Easy A (2010)

Director: Will Gluck
Plot: A clean-cut high school student relies on the school's rumor mill to advance her social and financial standing.

Genre: Comedy/Romance
Awards: -
Runtime: 92min
Rating: NC16 for mature thematic elements involving teen sexuality, language and some drug material.




Easy A is easy to like and gives ninety minutes of light-hearted entertainment that fans of romantic-comedies would enjoy with their peers. Aimed at the under-18 crowd, the film stars Emma Stone (Superbad, 2007; Zombieland, 2009), an up-and-coming screen queen (of the post-teenage universe), who gives a star lead performance that would raise the eyebrows of critics who deem her as only capable of supporting turns in films of this genre.

Any college guy (nerds and geeks excluded) would give anything to date Stone. She is blessed with natural beauty and an attractive figure – two attributes that suit the role of Olive, which she plays convincingly. In the film, Olive is very talkative. But that is because she leads a rather lonely college life (hard to believe), and thus needs to wax lyrical about her “vibrant” social life outside to her friends. This concept essentially becomes the film’s main narrative.

In order to gain the envy of her friend, Olive tells her that she had sex with a guy over the weekend. This is overheard by another girl in the toilet and the school’s rumor mill starts to spread the juicy news to almost every student. Soon, Olive’s peers see her as a slut, but enjoying a rare moment in the limelight, she reciprocates by behaving like one. In one of the film’s most hilarious scenes, she helps a gay boy to appear straight to his peers by agreeing to “have sex” with him behind closed doors, imitating sex noises and what not.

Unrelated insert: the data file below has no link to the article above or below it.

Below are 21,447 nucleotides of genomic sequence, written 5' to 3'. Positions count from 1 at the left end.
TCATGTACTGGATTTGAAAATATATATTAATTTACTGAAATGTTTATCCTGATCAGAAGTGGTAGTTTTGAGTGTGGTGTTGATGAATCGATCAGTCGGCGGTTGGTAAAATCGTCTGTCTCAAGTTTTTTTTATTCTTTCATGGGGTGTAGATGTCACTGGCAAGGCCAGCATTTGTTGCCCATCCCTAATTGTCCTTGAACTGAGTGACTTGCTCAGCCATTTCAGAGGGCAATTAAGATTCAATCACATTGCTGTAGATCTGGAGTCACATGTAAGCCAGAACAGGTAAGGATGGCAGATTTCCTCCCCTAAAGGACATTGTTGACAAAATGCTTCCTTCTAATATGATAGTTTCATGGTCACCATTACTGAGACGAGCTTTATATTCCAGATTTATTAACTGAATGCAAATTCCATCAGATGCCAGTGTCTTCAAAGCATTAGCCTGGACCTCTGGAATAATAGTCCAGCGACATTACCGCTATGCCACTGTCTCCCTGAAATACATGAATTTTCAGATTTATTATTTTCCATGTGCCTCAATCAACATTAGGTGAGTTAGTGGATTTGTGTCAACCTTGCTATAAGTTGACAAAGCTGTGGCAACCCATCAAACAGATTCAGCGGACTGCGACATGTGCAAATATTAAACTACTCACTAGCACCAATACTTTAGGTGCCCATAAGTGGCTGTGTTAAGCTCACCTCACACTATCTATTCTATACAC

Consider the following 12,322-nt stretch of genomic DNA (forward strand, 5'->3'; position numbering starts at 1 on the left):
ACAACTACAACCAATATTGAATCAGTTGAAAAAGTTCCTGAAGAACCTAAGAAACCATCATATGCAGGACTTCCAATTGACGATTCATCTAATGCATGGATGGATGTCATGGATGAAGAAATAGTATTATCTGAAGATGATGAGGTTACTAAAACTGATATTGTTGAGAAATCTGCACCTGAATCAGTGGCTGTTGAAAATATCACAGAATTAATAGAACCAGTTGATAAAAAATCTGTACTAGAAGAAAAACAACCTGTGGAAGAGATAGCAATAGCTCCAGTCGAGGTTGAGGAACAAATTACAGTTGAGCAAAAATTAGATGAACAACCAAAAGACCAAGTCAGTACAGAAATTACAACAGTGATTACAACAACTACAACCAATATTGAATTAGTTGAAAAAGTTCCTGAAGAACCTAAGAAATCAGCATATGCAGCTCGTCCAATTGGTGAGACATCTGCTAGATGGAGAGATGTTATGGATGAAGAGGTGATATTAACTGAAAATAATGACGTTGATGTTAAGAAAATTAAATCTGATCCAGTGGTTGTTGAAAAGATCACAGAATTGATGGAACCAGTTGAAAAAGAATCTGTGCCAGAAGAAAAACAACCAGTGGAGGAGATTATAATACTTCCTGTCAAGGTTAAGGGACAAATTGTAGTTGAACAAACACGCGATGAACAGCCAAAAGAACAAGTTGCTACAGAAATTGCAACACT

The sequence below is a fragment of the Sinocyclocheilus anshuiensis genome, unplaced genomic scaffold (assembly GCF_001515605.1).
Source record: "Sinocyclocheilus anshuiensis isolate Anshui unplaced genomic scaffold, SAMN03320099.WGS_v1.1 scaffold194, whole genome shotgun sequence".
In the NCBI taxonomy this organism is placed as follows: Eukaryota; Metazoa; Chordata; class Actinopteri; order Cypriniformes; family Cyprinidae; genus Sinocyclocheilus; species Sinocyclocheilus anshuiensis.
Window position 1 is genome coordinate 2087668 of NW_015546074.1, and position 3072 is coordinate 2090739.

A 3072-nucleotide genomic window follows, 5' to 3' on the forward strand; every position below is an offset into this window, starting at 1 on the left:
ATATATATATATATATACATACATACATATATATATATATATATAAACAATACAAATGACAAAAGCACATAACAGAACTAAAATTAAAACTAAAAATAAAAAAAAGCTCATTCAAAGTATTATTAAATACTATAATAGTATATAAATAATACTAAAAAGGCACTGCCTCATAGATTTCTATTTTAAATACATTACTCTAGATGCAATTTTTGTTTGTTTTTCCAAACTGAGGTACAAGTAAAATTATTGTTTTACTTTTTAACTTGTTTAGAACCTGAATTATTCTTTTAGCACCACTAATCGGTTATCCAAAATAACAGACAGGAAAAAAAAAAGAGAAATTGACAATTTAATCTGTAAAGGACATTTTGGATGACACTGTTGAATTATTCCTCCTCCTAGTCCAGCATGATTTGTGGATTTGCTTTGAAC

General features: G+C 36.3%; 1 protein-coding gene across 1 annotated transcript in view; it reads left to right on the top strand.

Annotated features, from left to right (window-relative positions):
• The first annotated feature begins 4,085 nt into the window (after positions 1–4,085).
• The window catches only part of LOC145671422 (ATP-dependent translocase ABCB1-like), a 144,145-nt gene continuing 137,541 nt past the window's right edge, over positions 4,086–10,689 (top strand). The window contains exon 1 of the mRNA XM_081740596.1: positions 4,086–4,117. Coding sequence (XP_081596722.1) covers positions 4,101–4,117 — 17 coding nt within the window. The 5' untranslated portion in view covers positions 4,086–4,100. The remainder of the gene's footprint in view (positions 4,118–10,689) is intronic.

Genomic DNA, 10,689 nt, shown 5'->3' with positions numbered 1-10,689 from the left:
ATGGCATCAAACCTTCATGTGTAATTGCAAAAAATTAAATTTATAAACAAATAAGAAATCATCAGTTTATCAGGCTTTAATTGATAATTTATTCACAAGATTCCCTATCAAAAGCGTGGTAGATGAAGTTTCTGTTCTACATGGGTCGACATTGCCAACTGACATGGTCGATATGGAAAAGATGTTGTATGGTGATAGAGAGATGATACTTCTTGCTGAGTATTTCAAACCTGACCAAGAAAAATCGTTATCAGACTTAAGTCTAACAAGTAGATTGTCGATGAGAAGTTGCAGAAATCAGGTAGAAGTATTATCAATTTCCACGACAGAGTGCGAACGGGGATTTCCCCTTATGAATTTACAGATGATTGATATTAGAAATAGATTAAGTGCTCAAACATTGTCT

Olive achieves notoriety in her school, but she soon becomes disillusioned with herself, as she begins to realize that her artificial actions are not representative of her natural character. Easy A’s fresh approach to the rom-com genre is quite engaging, with a notable emphasis on presenting college life not as a series of hormone-raging boy-girl relationship pursuits, but rather a time when self-identity is molded and individualism is expressed.

Director Will Gluck’s easy-going style makes this a pleasant watch. The film gets a fair share of laughs from both its situational humor and the quite witty dialogue that questions the nature of college life, which I feel represents a microcosm of the “celebrity-obsessed” world of gossips and scandals that we live in today. Taking a small leaf out of John Hughes’ book, Gluck brings us down to the perspective of a college girl who finds that being socially visible for the wrong reasons entails more alienation from her peers, which in turn leads to an ever escalating cycle of loneliness and self-doubt.

In a nutshell, Easy A is a fine social lesson for the post-pubescent crowd that is packaged in a delightfully smart rom-com.


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